Dates: 22nd-24th September 2015
Location: Horsley Park (Ockham Road South, East Horsley, KT24 6DT)
Lipid membranes are the basic building blocks for almost all living organisms. For years numerous reports have been focused on this area to establish a comprehensive understanding of membrane structures. More recently, the development of modern experimental techniques, such as small-angle X-ray scattering, small-angle neutron scattering and cyro-TEM, provides more powerful tools for this study. In addition to experimental study, theoretical models and computational simulations also contribute to broadening the scope of this field. The fundamental study of lipid membranes facilitates technical applications, for instance, designing drug carriers which can be transferred across membranes. To facilitate interdisciplinary co-orporations, it is necessary to organise lectures for researchers with different backgrounds but having the same interests in lipid membranes.
The lectures will focus on fundamentals and applications of lipid membranes with deep insights into the membrane biophysics. This will include an understanding of elasticity, membrane dynamics, phases and energetics and basic knowledge of measurement and simulation techniques. In addition, this topic will be extended to some practical applications which involve the interactions between nano-objects and lipid membranes. Such applications include drug delivery into the cell, cryo-preservation and toxicological response. The lectures will be given by experts in these areas, including some Investigators from within the SNAL network.
AUDIENCE AND VENUE
- All PhD students and postdocs are welcome to join these lectures.
- No registration fee is required. (The accommodation fee is to be covered by each delegate, £220 pp).
- The course will be held at Horsley Park, a splendid hotel within easy reach of London with picturesque views and modern facilities.
- The maximum number of attendees is 100 (due to the capacity of the venue).
9:00-12:00 Delegates arrival
12:00-13:30 Lunch and registration/ PIs management meeting
13:30-14:30 Continuum Theory of Lipid Membranes
Dr. Halim Kusumaatmaja, Durham University
14:30-15:30 Small-angle X-ray Scattering from Membranes
Dr. Nick Brooks, Imperial College London
15:30-16:00 Coffee Break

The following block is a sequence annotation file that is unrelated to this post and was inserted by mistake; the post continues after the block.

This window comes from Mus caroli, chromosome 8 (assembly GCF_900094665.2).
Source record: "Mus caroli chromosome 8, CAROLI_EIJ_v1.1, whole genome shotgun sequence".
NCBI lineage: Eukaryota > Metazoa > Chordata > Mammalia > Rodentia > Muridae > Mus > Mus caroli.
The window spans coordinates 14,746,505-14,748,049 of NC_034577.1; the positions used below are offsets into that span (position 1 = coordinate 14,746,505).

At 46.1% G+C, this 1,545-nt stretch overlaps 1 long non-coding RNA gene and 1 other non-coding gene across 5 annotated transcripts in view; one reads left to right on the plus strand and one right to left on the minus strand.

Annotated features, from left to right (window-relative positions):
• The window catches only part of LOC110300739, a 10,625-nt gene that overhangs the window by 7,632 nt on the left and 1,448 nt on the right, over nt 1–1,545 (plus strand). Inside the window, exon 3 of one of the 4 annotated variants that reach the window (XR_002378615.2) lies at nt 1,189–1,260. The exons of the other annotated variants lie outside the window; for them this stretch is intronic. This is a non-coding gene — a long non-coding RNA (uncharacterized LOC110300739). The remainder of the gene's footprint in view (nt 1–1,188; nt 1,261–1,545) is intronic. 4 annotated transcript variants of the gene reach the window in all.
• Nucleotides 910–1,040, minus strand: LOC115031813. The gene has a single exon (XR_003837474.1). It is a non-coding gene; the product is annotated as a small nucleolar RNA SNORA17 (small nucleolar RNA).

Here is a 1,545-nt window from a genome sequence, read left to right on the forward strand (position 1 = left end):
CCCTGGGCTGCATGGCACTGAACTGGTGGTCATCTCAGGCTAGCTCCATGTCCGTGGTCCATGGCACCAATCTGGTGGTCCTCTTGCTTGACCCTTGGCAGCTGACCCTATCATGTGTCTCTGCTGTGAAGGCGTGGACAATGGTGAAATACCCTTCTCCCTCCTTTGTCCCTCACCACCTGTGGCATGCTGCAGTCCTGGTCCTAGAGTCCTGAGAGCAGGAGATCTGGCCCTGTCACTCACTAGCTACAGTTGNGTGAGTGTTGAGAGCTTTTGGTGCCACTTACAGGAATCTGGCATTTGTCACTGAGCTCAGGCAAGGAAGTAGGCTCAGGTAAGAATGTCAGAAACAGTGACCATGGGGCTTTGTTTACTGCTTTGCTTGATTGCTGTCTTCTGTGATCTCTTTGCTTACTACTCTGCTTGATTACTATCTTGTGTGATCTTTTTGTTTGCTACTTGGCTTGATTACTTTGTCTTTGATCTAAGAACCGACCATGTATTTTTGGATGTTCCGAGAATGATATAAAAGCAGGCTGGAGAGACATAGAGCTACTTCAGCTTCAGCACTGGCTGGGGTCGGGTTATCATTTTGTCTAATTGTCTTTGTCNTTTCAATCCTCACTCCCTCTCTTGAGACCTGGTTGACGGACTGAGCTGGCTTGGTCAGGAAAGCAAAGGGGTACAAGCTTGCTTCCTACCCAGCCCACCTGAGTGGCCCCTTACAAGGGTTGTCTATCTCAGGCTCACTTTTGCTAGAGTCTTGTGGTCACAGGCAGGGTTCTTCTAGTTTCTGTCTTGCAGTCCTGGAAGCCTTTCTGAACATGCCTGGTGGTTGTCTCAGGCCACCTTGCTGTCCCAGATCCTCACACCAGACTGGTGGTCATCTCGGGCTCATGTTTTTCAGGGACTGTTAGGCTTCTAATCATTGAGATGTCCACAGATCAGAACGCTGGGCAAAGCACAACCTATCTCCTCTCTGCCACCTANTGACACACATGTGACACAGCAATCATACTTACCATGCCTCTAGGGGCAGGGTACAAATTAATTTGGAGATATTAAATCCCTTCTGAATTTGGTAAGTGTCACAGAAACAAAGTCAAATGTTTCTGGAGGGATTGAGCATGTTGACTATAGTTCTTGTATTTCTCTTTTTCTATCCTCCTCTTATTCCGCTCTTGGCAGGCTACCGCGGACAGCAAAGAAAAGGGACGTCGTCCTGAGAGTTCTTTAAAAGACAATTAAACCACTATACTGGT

16:00-17:00 Determining of membrane properties using Neutron methods: SANS and Neutron Reflectivity
Dr. Ian Tucker, Unilever
17:00-18:00 Applications of Lipid Membrane Biophysics: Personal Care and Skin
Dr. Massimo Noro, Unilever
18:00-20:00 Poster Session*/ PIs management meeting
20:00-22:00 Formal Dinner
9:00-10:00 From membrane biology to membrane physics
Dr. Pietro Cicuta, University of Cambridge
10:00-11:00 The MechanoChemistry of Lipid Bilayer Membranes
Prof. David Needham, University of Southern Denmark
11:00-11:30 Coffee Break
11:30-12:30 Simulation of Lipid Membranes
Dr. Miguel Angel Gonzalez Gonzalez, Imperial College London
12:30-14:00 Lunch / PIs management meeting
14:00-15:00 Applications of Lipid Membrane Biophysics: Drug Delivery
Prof. Nigel Slater, University of Cambridge
15:00-16:00 Applications – Preservation of Red Blood Cells: Where Membrane Complexity and Physicochemical Process Dynamics Meet
Dr. Kevin Ward, Biopharma
16:00-18:00 Short research update presentations
18:00-20:00 Delegates activity / PIs management meeting
20:00-22:00 Dinner, Social event
8:00-10:00 Breakfast and greetings
*Posters will be shown in the hotel hall throughout the course. Discussions and brainstormings are strongly encouraged.
- Prof. John M. Seddon, Imperial College London
- Prof. Fernando Bresme, Imperial College London
- Dr. Rongjun Chen, Imperial College London
Local Organizing committee:
Latest posts by Shiqi Wang (see all)
- Influence of a pH-sensitive polymer on the structure of monoolein cubosomes - 05/01/2018
- pH-Responsive, Lysine-Based, Hyperbranched Polymers Mimicking Endosomolytic Cell-Penetrating Peptides for Efficient Intracellular Delivery - 09/05/2017
- Membrane-Anchoring, Comb-Like Pseudopeptides for Efficient, pH-Mediated Membrane Destabilization and Intracellular Delivery - 27/02/2017